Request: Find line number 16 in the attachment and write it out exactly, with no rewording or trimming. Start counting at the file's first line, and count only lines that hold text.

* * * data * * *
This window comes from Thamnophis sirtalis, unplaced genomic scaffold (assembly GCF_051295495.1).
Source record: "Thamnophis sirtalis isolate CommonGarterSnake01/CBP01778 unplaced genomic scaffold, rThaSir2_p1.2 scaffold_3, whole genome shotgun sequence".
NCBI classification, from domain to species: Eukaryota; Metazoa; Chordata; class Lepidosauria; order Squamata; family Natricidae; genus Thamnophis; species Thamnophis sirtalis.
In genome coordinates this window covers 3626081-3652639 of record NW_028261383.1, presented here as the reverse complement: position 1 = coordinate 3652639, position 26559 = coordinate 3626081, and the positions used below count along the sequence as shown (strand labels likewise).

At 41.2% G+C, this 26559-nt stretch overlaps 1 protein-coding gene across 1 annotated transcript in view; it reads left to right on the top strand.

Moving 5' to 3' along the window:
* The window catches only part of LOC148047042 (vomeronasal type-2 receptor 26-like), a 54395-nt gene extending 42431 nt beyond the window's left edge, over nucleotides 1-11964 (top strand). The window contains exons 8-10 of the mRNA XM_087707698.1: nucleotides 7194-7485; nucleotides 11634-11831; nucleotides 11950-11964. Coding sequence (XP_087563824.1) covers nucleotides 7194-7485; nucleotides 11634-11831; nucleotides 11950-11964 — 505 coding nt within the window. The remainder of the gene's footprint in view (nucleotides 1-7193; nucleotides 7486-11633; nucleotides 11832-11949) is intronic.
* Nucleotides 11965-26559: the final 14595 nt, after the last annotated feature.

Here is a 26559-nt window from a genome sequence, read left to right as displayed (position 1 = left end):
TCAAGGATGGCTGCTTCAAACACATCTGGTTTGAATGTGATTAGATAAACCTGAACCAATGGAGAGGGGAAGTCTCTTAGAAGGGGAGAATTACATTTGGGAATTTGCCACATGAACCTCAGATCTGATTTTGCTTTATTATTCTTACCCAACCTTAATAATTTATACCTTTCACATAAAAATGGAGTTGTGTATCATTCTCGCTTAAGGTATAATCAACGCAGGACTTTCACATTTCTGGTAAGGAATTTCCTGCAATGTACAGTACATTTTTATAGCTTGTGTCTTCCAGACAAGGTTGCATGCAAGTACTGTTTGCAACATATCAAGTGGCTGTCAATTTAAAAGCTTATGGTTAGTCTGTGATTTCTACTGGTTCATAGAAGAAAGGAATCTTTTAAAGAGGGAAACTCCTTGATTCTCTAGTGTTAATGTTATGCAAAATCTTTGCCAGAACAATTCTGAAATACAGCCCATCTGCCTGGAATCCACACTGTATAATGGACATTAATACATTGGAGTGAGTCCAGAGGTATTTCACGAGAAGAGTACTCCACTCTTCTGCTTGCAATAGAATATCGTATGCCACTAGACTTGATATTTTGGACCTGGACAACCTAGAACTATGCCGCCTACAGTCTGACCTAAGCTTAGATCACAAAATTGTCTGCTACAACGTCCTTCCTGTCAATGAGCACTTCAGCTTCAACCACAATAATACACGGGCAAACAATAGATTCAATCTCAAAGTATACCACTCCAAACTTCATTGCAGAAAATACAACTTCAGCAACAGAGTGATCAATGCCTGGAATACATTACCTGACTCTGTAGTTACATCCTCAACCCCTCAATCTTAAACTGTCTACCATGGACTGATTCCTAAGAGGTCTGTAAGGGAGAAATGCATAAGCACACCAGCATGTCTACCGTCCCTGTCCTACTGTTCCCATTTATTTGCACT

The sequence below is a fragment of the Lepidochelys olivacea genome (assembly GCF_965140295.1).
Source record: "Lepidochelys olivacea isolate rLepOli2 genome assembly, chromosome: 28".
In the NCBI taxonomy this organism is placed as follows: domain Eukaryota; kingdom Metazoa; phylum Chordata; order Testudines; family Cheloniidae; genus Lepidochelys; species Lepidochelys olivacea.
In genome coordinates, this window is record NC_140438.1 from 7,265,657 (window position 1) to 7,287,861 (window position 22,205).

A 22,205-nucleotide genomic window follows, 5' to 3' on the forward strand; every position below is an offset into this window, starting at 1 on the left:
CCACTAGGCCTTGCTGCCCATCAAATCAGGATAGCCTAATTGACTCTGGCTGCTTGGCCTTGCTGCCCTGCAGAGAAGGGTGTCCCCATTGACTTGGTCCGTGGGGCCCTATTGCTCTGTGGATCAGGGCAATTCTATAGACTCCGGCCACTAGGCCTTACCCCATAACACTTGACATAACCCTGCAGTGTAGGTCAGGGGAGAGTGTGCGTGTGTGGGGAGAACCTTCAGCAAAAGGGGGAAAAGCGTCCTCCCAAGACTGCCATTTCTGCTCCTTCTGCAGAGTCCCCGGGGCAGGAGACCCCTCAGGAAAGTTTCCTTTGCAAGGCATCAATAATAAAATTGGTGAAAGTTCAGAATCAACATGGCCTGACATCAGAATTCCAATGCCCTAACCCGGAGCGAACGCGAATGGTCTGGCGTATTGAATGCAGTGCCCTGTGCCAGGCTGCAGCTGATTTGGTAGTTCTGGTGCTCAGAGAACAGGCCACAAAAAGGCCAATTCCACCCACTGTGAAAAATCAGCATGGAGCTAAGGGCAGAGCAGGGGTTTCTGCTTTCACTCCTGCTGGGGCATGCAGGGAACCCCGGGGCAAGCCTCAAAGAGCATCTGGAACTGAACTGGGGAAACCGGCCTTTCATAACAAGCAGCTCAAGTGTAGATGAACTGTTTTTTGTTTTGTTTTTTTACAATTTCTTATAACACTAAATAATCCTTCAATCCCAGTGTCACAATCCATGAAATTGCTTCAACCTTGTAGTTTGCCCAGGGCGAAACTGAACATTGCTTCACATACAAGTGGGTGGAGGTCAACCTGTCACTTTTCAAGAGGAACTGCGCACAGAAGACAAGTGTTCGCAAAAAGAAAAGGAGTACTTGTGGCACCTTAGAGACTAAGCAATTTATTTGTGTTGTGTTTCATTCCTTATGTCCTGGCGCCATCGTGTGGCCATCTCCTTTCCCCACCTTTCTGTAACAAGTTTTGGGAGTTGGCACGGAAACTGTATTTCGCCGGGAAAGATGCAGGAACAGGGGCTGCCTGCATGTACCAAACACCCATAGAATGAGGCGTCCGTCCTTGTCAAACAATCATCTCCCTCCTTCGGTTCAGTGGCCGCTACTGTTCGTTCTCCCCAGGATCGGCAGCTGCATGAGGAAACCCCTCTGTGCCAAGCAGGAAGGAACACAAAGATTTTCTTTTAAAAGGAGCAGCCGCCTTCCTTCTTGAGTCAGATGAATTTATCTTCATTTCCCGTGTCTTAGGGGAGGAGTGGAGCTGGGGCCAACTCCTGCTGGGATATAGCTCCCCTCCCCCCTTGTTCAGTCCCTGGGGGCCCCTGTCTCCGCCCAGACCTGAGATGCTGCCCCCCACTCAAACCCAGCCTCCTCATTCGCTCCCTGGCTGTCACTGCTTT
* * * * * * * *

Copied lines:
CCACTAGGCCTTGCTGCCCATCAAATCAGGATAGCCTAATTGACTCTGGCTGCTTGGCCTTGCTGCCCTGCAGAGAAGGGTGTCCCCATTGACTTGGTCCGTGGGGCCCTATTGCTCTGTGGATCAGGGCAATTCTATAGACTCCGGCCACTAGGCCTTACCCCATAACACTTGACATAACCCTGCAGTGTAGGTCAGGGGAGAGTGTGCGTGTGTGGGGAGAACCTTCAGCAAAAGGGGGAAAAGCGTCCTCCCAAGACTGCCATTTCTGCTCCTTCTGCAGAGTCCCCGGGGCAGGAGACCCCTCAGGAAAGTTTCCTTTGCAAGGCATCAATAATAAAATTGGTGAAAGTTCAGAATCAACATGGCCTGACATCAGAATTCCAATGCCCTAACCCGGAGCGAACGCGAATGGTCTGGCGTATTGAATGCAGTGCCCTGTGCCAGGCTGCAGCTGATTTGGTAGTTCTGGTGCTCAGAGAACAGGCCACAAAAAGGCCAATTCCACCCACTGTGAAAAATCAGCATGGAGCTAAGGGCAGAGCAGGGGTTTCTGCTTTCACTCCTGCTGGGGCATGCAGGGAACCCCGGGGCAAGCCTCAAAGAGCATCTGGAACTGAACTGGGGAAACCGGCCTTTCATAACAAGCAGCTCAAGTGTAGATGAACTGTTTTTTGTTTTGTTTTTTTACAATTTCTTATAACACTAAATAATCCTTCAATCCCAGTGTCACAATCCATGAAATTGCTTCAACCTTGTAGTTTGCCCAGGGCGAAACTGAACATTGCTTCACATACAAGTGGGTGGAGGTCAACCTGTCACTTTTCAAGAGGAACTGCGCACAGAAGACAAGTGTTCGCAAAAAGAAAAGGAGTACTTGTGGCACCTTAGAGACTAAGCAATTTATTTGTGTTGTGTTTCATTCCTTATGTCCTGGCGCCATCGTGTGGCCATCTCCTTTCCCCACCTTTCTGTAACAAGTTTTGGGAGTTGGCACGGAAACTGTATTTCGCCGGGAAAGATGCAGGAACAGGGGCTGCCTGCATGTACCAAACACCCATAGAATGAGGCGTCCGTCCTTGTCAAACAATCATCTCCCTCCTTCGGTTCAGTGGCCGCTACTGTTCGTTCTCCCCAGGATCGGCAGCTGCATGAGGAAACCCCTCTGTGCCAAGCAGGAAGGAACACAAAGATTTTCTTTTAAAAGGAGCAGCCGCCTTCCTTCTTGAGTCAGATGAATTTATCTTCATTTCCCGTGTCTTAGGGGAGGAGTGGAGCTGGGGCCAACTCCTGCTGGGATATAGCTCCCCTCCCCCCTTGTTCAGTCCCTGGGGGCCCCTGTCTCCGCCCAGACCTGAGATGCTGCCCCCCACTCAAACCCAGCCTCCTCATTCGCTCCCTGGCTGTCACTGCTTT